Chain/cassette issue on 7spd

Discussion in 'Cycling Equipment' started by ahajdar, Sep 20, 2004.

  1. ahajdar

    ahajdar New Member

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    Hello,

    I own an older model of DiamondBackRacing (7spd) mtb which has the following equipment on it: XT bottom bracket, STX-RC rear derailleur, 7spd cassete (not sure which model is). I installed a chain (Shimano HG-53) and I'm having a following problem: my rear cassette in gears 6 and 7 have a tendency on occassion to force the chain on lower gear (in other words: the chain seems slightly unstable when putting heavy pressure while riding in gears 6 and 7). I thought that I should replace the rear cassette but don't know which model to choose. Would you please suggest me the right model of the cassette for my bike (even the on-line place where I can buy it), or perhaps you think there is a different problem with this skipping issue?

    Thanks,


    Amir
     
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  2. daveornee

    daveornee New Member

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    "A new chain on a worn sprocket. Most of the driving is happening on the left side, where the chain first engages the sprocket. Due to the mismatch in pitch, the rollers in the part of the chain that is about to leave the sprocket is doing very little to push their teeth forward, instead, they are being forced upward by the slope of the teeth.
    Since the teeth/rollers on our left are doing most of the work the load is concentrated on them.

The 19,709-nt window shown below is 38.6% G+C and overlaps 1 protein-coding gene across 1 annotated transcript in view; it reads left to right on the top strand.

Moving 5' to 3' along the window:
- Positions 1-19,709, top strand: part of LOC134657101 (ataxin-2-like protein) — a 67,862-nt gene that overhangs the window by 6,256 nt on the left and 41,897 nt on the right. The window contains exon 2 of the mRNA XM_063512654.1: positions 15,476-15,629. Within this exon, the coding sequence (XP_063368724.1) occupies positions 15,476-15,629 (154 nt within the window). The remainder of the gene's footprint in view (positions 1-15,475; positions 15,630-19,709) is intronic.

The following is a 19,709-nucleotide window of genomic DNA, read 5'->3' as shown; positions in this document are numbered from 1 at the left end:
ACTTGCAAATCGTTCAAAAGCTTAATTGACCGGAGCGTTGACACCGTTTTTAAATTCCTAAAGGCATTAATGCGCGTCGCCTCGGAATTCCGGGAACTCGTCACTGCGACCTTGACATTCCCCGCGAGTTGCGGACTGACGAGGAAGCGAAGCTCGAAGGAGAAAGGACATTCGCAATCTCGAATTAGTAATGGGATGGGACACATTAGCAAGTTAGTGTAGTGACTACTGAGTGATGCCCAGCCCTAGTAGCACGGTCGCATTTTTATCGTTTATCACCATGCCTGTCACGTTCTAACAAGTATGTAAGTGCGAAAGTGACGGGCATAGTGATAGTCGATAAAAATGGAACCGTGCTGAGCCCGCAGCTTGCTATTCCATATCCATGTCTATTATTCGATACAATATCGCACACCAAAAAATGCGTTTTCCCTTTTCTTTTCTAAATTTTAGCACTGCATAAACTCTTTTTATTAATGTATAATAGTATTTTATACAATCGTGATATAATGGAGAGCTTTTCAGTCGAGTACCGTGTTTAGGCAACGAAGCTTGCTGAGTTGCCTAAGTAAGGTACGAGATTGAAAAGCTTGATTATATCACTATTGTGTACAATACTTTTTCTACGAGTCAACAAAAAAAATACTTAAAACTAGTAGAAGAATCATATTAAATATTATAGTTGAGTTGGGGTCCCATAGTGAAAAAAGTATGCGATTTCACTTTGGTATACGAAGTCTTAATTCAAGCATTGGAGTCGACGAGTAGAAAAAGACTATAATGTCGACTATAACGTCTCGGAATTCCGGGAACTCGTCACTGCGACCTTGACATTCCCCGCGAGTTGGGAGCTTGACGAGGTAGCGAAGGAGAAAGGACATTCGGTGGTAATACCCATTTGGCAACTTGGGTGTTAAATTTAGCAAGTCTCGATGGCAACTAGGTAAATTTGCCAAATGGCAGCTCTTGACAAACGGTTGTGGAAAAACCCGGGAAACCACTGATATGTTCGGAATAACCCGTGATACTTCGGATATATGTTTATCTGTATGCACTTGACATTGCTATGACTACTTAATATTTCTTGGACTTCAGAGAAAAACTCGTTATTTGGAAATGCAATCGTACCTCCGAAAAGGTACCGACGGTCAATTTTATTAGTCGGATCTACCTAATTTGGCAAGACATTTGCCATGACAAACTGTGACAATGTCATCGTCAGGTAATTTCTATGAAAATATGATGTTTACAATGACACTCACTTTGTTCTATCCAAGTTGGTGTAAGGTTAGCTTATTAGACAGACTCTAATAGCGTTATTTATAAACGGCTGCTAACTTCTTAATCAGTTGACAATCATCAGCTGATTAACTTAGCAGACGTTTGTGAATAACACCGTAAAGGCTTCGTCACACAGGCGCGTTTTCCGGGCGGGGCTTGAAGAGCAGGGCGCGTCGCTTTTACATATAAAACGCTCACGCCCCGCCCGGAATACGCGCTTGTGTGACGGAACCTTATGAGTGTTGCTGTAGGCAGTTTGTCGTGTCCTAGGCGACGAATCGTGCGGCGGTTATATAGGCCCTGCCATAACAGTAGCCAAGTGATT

In addition, as the roller follows its tooth around the sprocket it rolls up the "ramp," while under load. This promotes wear to the insides of the rollers and to the "bushings" they roll on. With a properly meshed chain, the roller only turns a tiny bit as it rolls onto and off of the chain.

    Due to the pitch mismatch, the chain will not reliably mesh with the sprocket under load, and will tend to jump forward, skipping over the teeth."

    The above is extracted from Sheldon Brown's web site at URL:

    <A new chain on a worn sprocket. Most of the driving is happening on the left side, where the chain first engages the sprocket. Due to the mismatch in pitch, the rollers in the part of the chain that is about to leave the sprocket is doing very little to push their teeth forward, instead, they are being forced upward by the slope of the teeth.
    Since the teeth/rollers on our left are doing most of the work the load is concentrated on them.

    In addition, as the roller follows its tooth around the sprocket it rolls up the "ramp," while under load. This promotes wear to the insides of the rollers and to the "bushings" they roll on. With a properly meshed chain, the roller only turns a tiny bit as it rolls onto and off of the chain.

    Due to the pitch mismatch, the chain will not reliably mesh with the sprocket under load, and will tend to jump forward, skipping over the teeth."

    The above is extracted from Sheldon Brown's web site at URL:

    <http://www.sheldonbrown.com/chains.html>

    You need a new Shimano HG 7 speed cassette. Sheldon has those too:

    <http://sheldonbrown.com/harris/k7.html#10>
     
  3. ahajdar

    ahajdar New Member

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    Dave,

    Thanks for your help. It looks like I was stuck in the middle of various standards Shimano has placed on us customers. I bought a new chain and 7 speed cassette but I have had a chance to replace the old ones. Hopefully, I'll do it this weekend and solve my problem.

    Thanks again!


    Amir
     
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